conditions for 1974, 1979, 1984 and 1987. In an effort to ensure
accurate comparison with housing conditions in the rest of UK
the 1991 House Condition Survey was carried out jointly with the
DOE (Marsham Street) and the Building ,Research
Establishment. This was the most comprehensive survey
of housing conditions in the province and will supply detailed
data on dwelling unfitness, amenity deprivation and disrepair.
For the first time a set of social questions have been included
in the physical survey. The sample size of the survey in Northern
Ireland was nearly 13,000 which is designed to support reporting
by District Council area. The level of disaggregated analysis
is greater in Northern Ireland than in the survey for England
where the sample size at approximately 25,000 dwelling units represents
a much higher sample fraction.
The Northern Ireland regional household survey
is carried out in the mid- census year and is primarily designed
to provide planners with more up to date and accurate data on
population trends. The last survey carried out in 1985/1986 sampled
22,000 dwellings in NI but with the sample biased toward the Belfast
urban area. The boosted sample size has enabled ward level analysis
and data from the survey has been used recently to identify areas
of social deprivation in the city. Data published in the report
and available on the data base includes standard household details,
employment status, household income, benefit dependency, migration
patterns and car ownership. The NIHE will provide specific requested
tabular reports from the survey on a cost basis but direct third
party access to the data base is not permitted. The Housing Executive
have recently entered into a commercial agreement with the marketing
company CCN to promote and sell the data on a commercial basis.
The Executive have also published public and
tenant attitude surveys. The General Tenant Household Survey involved
a sample of 10,000 tenants and is designed to be repeated every
three years. The data base includes information on the changing
physical and social composition of the stock, attitudes to key
services and religion of household. The religion variable is included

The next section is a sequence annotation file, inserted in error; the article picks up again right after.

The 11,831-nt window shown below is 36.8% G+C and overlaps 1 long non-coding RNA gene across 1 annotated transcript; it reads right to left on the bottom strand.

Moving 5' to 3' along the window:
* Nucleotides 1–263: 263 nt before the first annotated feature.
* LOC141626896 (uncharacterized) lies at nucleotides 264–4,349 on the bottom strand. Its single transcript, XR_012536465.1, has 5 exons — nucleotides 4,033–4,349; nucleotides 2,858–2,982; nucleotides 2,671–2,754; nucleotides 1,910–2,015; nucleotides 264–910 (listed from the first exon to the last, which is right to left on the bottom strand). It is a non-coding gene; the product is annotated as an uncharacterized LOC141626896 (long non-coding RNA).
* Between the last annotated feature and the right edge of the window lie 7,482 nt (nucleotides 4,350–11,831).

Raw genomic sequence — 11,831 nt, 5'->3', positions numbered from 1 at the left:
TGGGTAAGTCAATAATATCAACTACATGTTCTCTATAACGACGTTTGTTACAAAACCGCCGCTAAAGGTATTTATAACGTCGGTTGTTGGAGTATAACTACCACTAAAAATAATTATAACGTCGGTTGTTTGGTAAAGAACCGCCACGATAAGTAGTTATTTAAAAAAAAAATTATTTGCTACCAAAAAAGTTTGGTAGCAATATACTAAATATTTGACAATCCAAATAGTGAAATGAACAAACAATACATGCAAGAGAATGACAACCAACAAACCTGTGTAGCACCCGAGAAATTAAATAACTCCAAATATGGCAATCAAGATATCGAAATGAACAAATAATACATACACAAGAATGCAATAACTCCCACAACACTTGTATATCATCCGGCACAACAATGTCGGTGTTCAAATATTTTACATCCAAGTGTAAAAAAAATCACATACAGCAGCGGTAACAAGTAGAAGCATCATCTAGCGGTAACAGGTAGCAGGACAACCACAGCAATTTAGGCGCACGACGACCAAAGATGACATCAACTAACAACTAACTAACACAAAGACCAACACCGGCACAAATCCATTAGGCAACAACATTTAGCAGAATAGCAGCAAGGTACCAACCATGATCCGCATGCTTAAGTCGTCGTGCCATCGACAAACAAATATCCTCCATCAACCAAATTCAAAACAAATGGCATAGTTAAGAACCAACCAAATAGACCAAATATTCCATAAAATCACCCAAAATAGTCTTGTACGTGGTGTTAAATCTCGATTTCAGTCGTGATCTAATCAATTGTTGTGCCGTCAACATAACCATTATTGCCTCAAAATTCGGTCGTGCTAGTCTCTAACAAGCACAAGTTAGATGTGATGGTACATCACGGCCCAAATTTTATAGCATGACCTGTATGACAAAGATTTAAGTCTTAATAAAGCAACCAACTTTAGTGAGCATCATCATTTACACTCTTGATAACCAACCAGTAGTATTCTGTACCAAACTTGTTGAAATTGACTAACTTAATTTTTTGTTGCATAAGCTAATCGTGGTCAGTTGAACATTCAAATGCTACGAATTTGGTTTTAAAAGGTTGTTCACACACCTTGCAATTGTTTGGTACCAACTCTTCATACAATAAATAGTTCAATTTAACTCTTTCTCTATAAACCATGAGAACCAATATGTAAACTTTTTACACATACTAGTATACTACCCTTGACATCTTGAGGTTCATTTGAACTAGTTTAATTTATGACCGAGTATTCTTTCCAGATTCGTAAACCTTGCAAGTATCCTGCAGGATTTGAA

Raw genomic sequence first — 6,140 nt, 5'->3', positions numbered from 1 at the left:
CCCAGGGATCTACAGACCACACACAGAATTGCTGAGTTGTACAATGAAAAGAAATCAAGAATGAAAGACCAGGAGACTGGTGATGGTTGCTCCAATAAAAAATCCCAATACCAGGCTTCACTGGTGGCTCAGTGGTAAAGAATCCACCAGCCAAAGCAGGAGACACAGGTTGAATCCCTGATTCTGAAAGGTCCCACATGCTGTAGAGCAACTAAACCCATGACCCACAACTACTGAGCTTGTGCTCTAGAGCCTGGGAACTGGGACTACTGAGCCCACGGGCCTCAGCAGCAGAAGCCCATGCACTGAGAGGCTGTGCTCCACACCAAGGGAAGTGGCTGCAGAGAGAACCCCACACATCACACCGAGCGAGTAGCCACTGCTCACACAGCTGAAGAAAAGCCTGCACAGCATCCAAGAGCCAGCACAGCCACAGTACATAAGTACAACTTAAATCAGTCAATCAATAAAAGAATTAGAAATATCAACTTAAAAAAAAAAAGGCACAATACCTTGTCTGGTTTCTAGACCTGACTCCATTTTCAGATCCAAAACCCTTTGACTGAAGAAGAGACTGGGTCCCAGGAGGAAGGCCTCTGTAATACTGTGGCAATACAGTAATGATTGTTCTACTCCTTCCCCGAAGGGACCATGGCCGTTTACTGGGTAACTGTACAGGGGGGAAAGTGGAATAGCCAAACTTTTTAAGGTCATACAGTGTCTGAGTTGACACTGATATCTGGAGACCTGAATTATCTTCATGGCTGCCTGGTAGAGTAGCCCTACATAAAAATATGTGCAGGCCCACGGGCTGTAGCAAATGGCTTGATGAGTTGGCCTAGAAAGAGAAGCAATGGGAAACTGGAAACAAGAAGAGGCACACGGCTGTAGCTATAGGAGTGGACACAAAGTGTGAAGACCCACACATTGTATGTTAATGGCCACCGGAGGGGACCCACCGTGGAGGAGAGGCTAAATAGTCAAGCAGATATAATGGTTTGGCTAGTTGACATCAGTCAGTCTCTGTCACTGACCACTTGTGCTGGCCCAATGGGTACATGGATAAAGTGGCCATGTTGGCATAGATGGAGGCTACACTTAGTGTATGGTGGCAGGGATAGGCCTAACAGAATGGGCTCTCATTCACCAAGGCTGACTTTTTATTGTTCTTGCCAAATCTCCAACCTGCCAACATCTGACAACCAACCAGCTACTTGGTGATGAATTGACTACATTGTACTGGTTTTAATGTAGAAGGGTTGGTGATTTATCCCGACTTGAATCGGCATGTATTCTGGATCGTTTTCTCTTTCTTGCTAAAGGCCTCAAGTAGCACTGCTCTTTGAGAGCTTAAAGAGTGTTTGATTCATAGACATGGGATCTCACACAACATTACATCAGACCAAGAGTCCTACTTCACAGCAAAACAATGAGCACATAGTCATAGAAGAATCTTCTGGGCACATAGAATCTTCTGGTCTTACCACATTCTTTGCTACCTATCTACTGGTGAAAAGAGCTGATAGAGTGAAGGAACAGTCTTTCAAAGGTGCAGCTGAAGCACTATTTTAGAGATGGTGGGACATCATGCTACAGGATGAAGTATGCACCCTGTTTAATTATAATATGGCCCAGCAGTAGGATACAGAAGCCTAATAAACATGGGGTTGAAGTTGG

to enable monitoring of the impact of housing policy on the two
main religions in the province.
The NIHE also have a strong profile of ad
hoc research resulting a wide range of statistics and analysis
on a number of key housing issues. Recent projects involved a
survey of households in rural areas, an updated survey of people
who bought an NIHE dwelling, and a survey of homeless hostels.
Small area statistics are complied on the physical and social
characteristics of individual housing estates and the Homeless
Monitor database provides detailed data on the characteristics
of people presenting themselves as homeless. As with the other
sources, data from the Homeless database is published only at
aggregate level and access to non-government users is again restricted.
Three main points can be made in conclusion.
Published housing statistics in Northern Ireland are extensive
and on the key indictors of stock characteristics, dwelling conditions,
housing finance and management activity data can be matched with
available information in Great Britain. The latest House Condition
Survey exemplifies a general move to ensure effective comparison
of the housing environment in Northern Ireland with that in the
rest of the United kingdom. In addition, the
methodological rigour applied to the collection and analysis of
housing statistics ensures that high quality and reliable datasets
are produced. However, the restrictive access to many of these
datasets for secondary analysis limits their usefulness in understanding
and analyzing housing problems and policy in Northern Ireland
or developing a UK perspective. If the value and effectiveness
of this information is to be maximised then methods, such as the
use of data archives, should be actively considered by statisticians
and policy makers.
Selected statistical sources
Department of the Environment (NI) (1991)
Housing Statistics, Belfast, DOE(NI).Return to Contents
Department of the Environment (NI) Northern Ireland Housing
and Construction Bulletin, Belfast DOE(NI). The bulletin is
produced four times per year.
Department of the Environment (NI) (1989) The Northern Ireland
Co-Ownership Housing Scheme, Belfast, DOE(NI).
Northern Ireland Housing Executive Northern Ireland House Condition
Survey, Belfast NIHE. Published House Condition Surveys are
available for 1974, 1979, 1984 and 1987. The 1991 House Condition
Survey is due to be published in late 1992.
Northern Ireland Housing Executive (1986) Greater Belfast Household
Survey, Belfast, NIHE.
Northern Ireland Housing Executive (1992) General Tenant Household
Survey, Belfast, NIHE.